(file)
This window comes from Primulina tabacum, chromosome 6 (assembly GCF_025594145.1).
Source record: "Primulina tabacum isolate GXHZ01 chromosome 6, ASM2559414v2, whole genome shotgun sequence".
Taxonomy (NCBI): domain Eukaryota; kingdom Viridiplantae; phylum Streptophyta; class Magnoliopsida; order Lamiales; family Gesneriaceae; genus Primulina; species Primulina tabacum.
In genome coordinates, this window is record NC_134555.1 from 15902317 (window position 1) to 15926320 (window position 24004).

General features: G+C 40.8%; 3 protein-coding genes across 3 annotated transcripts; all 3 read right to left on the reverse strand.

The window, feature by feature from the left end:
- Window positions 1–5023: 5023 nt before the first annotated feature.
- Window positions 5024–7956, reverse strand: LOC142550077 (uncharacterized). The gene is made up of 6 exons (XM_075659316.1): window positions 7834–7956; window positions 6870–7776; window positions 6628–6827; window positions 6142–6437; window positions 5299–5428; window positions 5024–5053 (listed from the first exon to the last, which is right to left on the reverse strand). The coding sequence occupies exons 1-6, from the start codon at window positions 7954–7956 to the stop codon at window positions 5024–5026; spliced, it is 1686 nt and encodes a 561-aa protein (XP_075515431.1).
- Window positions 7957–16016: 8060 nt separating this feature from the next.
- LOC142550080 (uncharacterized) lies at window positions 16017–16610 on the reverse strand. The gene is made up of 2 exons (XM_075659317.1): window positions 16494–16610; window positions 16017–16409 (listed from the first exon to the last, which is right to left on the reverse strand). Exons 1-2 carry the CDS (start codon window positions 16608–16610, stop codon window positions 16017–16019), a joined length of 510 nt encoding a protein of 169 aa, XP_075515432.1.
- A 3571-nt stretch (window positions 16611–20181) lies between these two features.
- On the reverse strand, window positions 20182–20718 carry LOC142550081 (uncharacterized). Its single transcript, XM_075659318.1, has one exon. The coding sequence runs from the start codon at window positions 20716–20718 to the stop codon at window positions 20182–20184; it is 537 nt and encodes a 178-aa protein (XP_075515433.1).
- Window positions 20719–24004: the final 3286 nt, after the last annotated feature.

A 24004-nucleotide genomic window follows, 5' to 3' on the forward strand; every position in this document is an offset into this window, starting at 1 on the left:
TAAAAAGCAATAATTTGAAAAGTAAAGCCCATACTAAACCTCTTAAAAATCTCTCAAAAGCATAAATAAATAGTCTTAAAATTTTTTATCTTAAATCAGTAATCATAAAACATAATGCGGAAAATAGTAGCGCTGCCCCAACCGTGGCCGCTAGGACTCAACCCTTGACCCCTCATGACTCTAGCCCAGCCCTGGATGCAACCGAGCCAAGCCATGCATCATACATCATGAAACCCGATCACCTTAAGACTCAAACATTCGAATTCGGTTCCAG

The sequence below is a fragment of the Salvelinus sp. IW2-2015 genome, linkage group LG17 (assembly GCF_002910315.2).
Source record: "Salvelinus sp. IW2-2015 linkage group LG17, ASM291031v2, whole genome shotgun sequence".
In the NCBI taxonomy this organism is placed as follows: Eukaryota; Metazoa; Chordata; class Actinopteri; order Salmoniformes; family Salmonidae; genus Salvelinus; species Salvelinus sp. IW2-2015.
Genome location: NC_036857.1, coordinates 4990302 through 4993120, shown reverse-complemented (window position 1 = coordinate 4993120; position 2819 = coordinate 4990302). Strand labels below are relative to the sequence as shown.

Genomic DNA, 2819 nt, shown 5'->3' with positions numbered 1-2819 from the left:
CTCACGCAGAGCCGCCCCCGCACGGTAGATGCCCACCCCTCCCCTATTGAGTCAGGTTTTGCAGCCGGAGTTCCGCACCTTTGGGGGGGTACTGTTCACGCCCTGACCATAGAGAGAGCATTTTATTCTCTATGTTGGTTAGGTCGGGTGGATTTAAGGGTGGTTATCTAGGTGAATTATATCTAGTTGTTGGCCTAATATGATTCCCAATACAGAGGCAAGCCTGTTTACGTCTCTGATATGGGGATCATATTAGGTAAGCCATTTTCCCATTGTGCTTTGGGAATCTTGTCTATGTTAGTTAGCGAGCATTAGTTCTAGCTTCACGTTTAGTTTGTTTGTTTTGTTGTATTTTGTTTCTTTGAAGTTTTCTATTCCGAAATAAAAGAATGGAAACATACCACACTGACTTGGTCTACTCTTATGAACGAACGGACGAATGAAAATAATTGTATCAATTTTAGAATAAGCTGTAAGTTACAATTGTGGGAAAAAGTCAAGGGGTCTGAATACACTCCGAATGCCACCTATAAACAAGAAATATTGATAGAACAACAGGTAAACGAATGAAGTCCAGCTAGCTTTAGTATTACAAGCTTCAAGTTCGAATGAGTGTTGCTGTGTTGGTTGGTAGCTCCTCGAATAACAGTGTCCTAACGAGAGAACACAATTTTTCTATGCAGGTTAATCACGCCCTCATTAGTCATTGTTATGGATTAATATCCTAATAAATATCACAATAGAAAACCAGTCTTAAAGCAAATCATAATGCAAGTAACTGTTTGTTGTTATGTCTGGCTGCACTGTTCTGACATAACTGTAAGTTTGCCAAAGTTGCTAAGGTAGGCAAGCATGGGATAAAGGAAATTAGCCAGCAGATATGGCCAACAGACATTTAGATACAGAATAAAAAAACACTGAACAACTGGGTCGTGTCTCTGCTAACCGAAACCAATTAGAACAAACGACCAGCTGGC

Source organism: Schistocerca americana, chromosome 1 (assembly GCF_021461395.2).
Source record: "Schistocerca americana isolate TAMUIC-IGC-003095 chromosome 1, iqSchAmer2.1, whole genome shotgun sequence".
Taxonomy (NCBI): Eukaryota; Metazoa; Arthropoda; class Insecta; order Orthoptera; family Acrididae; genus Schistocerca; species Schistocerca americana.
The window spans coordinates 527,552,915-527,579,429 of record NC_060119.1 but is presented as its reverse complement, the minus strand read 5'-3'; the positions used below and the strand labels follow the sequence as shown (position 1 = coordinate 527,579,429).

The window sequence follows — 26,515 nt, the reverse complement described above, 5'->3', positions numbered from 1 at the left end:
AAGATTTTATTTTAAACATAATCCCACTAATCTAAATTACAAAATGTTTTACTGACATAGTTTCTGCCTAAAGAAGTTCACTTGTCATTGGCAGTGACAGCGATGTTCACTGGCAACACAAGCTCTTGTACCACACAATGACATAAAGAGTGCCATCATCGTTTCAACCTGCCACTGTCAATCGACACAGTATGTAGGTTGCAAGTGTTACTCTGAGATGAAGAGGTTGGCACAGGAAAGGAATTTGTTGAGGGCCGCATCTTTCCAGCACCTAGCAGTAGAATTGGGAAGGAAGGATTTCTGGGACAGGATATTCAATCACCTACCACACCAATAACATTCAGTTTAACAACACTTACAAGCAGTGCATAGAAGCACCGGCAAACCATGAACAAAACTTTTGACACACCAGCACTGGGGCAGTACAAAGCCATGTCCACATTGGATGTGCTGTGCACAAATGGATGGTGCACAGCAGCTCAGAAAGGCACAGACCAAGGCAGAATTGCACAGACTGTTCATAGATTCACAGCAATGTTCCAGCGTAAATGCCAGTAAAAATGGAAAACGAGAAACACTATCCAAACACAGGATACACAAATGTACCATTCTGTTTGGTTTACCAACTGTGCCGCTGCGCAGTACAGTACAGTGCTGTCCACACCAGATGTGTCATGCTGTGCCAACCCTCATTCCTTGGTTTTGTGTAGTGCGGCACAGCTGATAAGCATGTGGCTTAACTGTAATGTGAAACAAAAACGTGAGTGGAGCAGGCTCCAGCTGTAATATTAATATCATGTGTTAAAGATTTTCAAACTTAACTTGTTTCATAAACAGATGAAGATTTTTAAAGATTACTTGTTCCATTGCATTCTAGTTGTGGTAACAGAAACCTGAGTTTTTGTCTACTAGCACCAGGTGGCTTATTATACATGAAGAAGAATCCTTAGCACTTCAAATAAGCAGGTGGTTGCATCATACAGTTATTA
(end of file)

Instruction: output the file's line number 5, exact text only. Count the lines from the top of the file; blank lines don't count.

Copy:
General features: G+C 40.8%; 3 protein-coding genes across 3 annotated transcripts; all 3 read right to left on the reverse strand.